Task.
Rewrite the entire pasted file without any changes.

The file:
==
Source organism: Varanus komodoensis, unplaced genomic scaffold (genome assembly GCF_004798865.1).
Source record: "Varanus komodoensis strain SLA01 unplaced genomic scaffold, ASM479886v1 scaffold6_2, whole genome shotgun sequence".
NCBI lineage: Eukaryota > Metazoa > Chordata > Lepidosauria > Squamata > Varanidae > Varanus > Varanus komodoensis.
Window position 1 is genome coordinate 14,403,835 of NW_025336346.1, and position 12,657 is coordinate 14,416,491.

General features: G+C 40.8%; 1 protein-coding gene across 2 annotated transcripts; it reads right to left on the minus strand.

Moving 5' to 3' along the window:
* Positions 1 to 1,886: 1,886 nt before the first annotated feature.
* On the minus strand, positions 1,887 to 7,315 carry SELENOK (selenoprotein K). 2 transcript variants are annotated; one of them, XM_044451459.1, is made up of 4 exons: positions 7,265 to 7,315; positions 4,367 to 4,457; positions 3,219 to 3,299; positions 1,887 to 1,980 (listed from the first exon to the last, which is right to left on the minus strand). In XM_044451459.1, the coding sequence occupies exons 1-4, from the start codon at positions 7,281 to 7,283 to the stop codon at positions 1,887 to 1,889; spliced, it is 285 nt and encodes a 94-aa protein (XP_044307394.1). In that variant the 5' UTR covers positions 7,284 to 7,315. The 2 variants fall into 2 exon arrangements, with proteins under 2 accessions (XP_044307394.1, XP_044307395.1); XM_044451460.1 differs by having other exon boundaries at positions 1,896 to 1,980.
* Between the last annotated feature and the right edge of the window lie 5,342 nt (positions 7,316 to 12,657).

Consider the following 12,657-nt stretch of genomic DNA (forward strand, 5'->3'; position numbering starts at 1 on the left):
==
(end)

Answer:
Source organism: Varanus komodoensis, unplaced genomic scaffold (genome assembly GCF_004798865.1).
Source record: "Varanus komodoensis strain SLA01 unplaced genomic scaffold, ASM479886v1 scaffold6_2, whole genome shotgun sequence".
NCBI lineage: Eukaryota > Metazoa > Chordata > Lepidosauria > Squamata > Varanidae > Varanus > Varanus komodoensis.
Window position 1 is genome coordinate 14,403,835 of NW_025336346.1, and position 12,657 is coordinate 14,416,491.

General features: G+C 40.8%; 1 protein-coding gene across 2 annotated transcripts; it reads right to left on the minus strand.

Moving 5' to 3' along the window:
* Positions 1 to 1,886: 1,886 nt before the first annotated feature.
* On the minus strand, positions 1,887 to 7,315 carry SELENOK (selenoprotein K). 2 transcript variants are annotated; one of them, XM_044451459.1, is made up of 4 exons: positions 7,265 to 7,315; positions 4,367 to 4,457; positions 3,219 to 3,299; positions 1,887 to 1,980 (listed from the first exon to the last, which is right to left on the minus strand). In XM_044451459.1, the coding sequence occupies exons 1-4, from the start codon at positions 7,281 to 7,283 to the stop codon at positions 1,887 to 1,889; spliced, it is 285 nt and encodes a 94-aa protein (XP_044307394.1). In that variant the 5' UTR covers positions 7,284 to 7,315. The 2 variants fall into 2 exon arrangements, with proteins under 2 accessions (XP_044307394.1, XP_044307395.1); XM_044451460.1 differs by having other exon boundaries at positions 1,896 to 1,980.
* Between the last annotated feature and the right edge of the window lie 5,342 nt (positions 7,316 to 12,657).

Consider the following 12,657-nt stretch of genomic DNA (forward strand, 5'->3'; position numbering starts at 1 on the left):